Aboard the USS Fall River (CA-131), Hampton Roads, Virginia, 31 Jan 1946 – When the war ended in August 1945, I still had thirteen months left to serve on my four-year hitch in the U.S. Navy. My discharge would be 30 September 1946, the day I turned twenty-one.
My XO (Executive Officer) asked if I had a preference for postwar duty. I said, “Yes, sir! After three years in the hot and humid Pacific, I would like to request duty in the Atlantic Fleet, sir!” I had never been to Europe and envisioned liberty in European ports.
On Tuesday, 22 January 1946, I received the news I was hoping for: orders to report for duty aboard the USS Fall River (CA-131), a fairly new heavy cruiser attached to the Atlantic Fleet. She was moored at the Norfolk Naval Base in Virginia. Europe here I come!
On Thursday, 24 January, I reported aboard the Fall River and was shown to my quarters for the Sixth Division, Gunnery Department. Then a fellow Gunner’s Mate told me something I didn’t want to hear: scuttlebutt was the Fall River may be heading to the Pacific. Back to the Pacific? I thought. That was the last place I wanted to go. My shipmate said scuttlebutt was right maybe 50 percent of the time. What an optimist.
The day I reported aboard the Fall River, Vice Admiral W. H. P. Blandy, USN, had announced the plans for postwar atomic bomb testing before a Senate Special Committee on Atomic Energy. After dropping the bomb in August 1945 on the Japanese cities of Hiroshima and Nagasaki, the military wanted to test the bomb on warships and other vessels. Blandy would be the Commander of Joint Task Force One. The location would be Bikini, a remote atoll in the Marshall Islands. The code name: Operation CROSSROADS.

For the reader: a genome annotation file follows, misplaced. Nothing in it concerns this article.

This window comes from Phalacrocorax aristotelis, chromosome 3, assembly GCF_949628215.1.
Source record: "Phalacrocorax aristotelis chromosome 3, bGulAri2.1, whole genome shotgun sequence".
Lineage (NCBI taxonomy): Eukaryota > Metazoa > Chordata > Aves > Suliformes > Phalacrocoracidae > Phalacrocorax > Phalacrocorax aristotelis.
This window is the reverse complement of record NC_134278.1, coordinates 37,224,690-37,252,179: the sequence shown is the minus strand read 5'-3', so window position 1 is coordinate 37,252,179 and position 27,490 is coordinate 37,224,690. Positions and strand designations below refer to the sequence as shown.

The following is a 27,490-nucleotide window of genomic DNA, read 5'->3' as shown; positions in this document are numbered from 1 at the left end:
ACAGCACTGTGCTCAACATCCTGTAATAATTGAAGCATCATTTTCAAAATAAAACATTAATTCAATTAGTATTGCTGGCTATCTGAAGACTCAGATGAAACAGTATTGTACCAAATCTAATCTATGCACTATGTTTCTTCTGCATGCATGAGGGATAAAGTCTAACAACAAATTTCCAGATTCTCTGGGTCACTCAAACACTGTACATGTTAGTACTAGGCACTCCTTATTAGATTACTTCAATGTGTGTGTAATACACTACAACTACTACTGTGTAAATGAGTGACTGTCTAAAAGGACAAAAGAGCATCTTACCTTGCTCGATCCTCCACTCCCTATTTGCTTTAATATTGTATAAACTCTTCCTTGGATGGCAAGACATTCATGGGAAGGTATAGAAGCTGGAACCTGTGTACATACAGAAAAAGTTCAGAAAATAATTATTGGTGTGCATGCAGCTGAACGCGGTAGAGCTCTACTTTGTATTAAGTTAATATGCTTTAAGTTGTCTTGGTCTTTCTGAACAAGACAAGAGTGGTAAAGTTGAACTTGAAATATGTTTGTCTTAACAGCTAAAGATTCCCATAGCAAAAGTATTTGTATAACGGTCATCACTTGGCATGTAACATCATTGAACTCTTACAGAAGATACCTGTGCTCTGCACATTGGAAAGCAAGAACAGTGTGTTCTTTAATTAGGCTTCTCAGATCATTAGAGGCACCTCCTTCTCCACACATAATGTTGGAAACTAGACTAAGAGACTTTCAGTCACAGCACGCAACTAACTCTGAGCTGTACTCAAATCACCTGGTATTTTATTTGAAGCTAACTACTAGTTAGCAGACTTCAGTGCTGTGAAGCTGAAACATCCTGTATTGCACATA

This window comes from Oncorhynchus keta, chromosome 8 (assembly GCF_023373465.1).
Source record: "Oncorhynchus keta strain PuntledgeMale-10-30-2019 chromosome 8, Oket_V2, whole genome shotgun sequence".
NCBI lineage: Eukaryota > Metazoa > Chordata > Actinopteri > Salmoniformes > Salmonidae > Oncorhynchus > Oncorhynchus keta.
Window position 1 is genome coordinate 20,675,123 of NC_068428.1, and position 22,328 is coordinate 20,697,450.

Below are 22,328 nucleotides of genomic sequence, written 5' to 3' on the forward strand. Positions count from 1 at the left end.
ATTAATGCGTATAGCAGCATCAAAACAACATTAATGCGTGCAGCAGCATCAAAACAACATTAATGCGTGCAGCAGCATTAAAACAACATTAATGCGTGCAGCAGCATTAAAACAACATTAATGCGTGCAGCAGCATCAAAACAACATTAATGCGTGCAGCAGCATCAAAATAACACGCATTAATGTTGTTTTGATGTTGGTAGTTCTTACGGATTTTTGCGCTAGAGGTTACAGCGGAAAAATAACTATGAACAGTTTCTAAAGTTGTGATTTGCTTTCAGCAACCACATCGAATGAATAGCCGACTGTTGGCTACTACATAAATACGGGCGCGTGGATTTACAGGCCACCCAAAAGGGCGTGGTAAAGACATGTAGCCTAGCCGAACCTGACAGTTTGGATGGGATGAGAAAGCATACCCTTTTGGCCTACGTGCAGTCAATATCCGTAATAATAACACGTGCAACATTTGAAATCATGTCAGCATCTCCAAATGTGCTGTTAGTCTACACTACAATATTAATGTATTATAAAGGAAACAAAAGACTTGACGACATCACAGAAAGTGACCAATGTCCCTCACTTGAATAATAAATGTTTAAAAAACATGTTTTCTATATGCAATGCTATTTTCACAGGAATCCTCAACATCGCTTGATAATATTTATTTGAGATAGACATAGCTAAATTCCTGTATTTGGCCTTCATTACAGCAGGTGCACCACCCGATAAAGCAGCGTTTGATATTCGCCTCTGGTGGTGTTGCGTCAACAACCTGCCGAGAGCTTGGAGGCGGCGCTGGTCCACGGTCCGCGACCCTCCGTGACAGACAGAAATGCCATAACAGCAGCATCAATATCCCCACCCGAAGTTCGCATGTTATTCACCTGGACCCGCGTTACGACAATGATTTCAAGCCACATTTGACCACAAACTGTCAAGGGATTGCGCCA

In the days that followed Blandy’s announcement, there was a flurry of activity aboard ship. Men coming and going. Supplies uploaded. But as far as my shipmates and I knew, the Fall River was still headed to Europe.
On Thursday, 31 January, the skipper received new orders: the Fall River was being transferred to the Pacific Fleet. Before the day was over, the Fall River was en route to the Pacific via the Panama Canal. My hopes for European duty were dashed.
Though I didn’t know it at the time, I would participate in one of the most important events of the twentieth century — the dawning of the nuclear age.
Excerpted from Operation Crossroads, Lest We Forget! An Eyewitness Account, Bikini Atomic Bomb Tests 1946 by William L. McGee with Sandra V. McGee.